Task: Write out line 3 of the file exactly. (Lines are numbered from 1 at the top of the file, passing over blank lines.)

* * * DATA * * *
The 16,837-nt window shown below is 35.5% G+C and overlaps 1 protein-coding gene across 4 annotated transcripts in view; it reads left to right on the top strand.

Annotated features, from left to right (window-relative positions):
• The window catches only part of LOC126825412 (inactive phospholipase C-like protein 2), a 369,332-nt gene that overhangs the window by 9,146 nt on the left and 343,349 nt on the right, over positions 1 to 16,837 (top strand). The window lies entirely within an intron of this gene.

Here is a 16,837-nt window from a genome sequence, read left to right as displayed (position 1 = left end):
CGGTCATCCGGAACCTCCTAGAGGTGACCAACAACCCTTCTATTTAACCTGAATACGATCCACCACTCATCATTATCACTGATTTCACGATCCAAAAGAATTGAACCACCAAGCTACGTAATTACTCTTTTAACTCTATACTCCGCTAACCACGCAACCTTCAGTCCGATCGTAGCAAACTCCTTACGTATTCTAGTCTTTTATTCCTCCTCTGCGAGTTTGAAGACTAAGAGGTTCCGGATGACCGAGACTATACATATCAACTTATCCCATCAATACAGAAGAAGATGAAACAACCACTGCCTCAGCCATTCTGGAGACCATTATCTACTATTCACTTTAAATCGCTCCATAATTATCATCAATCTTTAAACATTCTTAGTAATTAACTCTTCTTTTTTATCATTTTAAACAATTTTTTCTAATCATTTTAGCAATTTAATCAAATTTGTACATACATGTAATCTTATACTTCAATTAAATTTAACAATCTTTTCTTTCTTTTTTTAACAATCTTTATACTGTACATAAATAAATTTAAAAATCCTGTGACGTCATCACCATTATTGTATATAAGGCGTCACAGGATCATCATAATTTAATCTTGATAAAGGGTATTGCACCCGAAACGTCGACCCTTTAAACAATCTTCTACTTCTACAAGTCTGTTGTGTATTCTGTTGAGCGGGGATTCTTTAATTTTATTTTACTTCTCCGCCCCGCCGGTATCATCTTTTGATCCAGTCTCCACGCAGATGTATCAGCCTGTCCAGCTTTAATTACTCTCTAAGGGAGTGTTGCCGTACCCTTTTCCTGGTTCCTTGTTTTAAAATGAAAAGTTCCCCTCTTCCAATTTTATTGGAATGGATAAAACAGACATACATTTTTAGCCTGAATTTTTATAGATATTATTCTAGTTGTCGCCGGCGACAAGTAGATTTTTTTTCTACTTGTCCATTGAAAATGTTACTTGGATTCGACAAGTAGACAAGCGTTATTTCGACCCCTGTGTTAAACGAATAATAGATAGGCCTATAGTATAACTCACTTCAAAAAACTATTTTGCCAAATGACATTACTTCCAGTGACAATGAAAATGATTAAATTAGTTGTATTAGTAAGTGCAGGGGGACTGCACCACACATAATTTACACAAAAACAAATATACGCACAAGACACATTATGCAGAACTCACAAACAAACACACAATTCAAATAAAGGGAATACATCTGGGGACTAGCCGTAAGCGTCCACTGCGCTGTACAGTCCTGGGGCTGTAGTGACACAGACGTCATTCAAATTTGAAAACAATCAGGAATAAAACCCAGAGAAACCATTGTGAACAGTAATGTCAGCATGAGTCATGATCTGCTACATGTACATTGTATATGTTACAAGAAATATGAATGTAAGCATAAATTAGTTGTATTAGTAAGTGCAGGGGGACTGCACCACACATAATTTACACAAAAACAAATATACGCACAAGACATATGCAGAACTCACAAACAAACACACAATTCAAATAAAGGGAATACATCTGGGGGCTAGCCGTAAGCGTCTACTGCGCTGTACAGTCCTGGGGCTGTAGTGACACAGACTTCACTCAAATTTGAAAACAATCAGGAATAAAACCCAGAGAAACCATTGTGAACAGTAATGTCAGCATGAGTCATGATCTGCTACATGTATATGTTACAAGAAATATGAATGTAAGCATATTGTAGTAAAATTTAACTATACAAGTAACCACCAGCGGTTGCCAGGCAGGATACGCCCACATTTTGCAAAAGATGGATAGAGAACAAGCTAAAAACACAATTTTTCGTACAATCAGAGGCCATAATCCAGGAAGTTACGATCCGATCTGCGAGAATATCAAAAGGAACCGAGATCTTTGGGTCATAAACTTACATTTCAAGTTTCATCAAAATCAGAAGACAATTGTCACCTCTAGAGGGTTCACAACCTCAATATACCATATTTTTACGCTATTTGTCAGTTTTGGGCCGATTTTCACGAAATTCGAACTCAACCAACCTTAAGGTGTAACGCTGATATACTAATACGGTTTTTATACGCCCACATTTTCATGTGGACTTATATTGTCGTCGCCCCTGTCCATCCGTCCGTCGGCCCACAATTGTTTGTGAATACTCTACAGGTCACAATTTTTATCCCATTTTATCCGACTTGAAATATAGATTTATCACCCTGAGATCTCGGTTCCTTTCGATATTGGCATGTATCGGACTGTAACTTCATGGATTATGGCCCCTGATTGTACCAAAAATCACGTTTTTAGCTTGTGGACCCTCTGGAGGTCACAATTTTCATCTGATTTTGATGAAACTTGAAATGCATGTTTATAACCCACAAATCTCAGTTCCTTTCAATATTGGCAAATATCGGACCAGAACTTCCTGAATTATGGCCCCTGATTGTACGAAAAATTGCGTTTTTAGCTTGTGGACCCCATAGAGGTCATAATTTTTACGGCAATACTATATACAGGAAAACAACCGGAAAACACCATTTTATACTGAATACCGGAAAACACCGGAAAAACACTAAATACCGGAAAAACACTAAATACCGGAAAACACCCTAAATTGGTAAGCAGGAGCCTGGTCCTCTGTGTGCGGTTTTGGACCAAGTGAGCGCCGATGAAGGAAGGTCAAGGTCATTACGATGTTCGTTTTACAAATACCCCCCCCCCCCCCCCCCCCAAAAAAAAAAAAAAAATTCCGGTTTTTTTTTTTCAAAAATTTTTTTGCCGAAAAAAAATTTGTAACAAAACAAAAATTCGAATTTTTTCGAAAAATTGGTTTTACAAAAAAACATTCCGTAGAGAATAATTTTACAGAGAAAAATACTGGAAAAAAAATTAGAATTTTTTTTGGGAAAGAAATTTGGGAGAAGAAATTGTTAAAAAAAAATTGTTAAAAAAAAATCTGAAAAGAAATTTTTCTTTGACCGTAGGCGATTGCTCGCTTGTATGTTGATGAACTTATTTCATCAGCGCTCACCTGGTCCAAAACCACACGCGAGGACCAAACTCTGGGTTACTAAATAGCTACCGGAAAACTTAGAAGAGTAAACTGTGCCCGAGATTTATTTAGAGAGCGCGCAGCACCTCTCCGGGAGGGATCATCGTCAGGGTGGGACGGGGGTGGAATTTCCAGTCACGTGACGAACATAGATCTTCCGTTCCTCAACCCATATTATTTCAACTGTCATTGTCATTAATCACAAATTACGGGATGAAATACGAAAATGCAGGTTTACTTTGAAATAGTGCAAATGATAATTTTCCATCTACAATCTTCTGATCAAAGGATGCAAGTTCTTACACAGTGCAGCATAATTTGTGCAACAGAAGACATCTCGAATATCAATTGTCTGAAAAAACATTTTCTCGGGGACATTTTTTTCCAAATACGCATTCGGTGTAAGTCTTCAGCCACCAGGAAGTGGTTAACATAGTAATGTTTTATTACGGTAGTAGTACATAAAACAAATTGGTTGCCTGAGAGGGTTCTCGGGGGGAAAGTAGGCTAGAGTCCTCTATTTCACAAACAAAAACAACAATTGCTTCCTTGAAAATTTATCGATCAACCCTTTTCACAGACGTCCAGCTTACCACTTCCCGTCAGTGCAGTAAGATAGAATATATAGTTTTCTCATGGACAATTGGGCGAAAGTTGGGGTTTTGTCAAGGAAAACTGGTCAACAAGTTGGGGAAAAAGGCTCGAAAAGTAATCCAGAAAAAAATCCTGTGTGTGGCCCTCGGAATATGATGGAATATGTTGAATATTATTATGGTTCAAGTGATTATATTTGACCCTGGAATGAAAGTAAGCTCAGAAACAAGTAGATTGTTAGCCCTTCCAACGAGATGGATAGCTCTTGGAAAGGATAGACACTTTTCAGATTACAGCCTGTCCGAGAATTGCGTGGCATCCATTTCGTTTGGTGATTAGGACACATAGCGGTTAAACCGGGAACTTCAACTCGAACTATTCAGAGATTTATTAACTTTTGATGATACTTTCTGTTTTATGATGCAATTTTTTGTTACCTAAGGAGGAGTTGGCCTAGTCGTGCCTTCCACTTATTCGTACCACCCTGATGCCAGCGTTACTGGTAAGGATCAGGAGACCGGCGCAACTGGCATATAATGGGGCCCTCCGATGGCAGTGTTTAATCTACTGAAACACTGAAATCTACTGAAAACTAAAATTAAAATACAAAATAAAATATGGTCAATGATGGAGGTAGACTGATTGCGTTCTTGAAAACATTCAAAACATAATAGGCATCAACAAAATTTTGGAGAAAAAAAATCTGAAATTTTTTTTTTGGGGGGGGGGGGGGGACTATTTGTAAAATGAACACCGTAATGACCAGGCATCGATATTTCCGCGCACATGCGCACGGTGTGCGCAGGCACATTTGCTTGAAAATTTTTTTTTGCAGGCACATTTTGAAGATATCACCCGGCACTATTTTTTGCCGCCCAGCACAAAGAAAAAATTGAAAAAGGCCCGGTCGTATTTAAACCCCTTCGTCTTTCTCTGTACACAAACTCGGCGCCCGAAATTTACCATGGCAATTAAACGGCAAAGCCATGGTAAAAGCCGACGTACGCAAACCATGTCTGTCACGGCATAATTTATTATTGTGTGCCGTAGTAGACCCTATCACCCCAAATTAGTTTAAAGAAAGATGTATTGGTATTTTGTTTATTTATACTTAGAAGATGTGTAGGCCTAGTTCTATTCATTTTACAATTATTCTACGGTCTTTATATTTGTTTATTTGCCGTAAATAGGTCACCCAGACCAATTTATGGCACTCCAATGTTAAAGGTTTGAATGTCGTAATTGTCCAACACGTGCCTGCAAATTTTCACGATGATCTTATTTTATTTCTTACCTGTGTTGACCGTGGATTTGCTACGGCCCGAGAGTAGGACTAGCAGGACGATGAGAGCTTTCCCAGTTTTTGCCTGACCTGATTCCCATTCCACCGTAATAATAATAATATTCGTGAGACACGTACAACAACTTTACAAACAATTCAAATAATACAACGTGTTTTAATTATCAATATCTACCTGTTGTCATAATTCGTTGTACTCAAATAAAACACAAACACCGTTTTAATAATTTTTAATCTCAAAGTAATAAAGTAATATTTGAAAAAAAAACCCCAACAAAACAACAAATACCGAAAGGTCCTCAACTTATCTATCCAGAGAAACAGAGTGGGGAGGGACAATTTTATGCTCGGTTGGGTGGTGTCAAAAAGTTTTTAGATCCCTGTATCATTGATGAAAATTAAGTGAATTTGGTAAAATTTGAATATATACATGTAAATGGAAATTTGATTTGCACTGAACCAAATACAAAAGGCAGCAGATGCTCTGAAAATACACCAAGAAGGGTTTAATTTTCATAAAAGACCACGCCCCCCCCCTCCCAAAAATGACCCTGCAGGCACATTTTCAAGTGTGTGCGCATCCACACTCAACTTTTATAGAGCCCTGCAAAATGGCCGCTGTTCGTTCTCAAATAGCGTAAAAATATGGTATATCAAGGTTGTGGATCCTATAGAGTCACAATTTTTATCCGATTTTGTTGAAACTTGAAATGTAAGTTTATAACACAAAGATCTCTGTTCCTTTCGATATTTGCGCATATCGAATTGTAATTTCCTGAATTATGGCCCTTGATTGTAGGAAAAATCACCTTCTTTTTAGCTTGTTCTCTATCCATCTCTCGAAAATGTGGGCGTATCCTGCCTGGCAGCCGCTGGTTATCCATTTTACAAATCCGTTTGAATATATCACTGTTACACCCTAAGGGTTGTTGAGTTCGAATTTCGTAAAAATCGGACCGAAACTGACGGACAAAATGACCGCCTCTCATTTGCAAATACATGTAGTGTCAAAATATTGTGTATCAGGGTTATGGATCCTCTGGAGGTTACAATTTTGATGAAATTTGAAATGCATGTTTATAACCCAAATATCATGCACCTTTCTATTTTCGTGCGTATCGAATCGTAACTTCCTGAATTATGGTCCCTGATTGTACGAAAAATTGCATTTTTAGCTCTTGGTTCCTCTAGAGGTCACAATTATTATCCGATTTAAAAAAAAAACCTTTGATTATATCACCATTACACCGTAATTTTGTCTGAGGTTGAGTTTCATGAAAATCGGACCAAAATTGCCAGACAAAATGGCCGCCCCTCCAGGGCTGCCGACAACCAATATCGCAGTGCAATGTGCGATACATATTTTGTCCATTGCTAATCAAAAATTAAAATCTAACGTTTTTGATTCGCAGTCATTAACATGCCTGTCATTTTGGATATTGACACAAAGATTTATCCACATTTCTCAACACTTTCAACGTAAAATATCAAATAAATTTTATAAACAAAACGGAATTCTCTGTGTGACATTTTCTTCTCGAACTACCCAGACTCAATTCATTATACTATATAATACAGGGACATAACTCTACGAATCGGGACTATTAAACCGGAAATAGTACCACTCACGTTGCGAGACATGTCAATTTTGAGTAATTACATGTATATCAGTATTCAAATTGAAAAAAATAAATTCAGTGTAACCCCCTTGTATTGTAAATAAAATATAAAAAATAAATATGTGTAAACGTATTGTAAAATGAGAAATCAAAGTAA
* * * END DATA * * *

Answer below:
• The window catches only part of LOC126825412 (inactive phospholipase C-like protein 2), a 369,332-nt gene that overhangs the window by 9,146 nt on the left and 343,349 nt on the right, over positions 1 to 16,837 (top strand). The window lies entirely within an intron of this gene.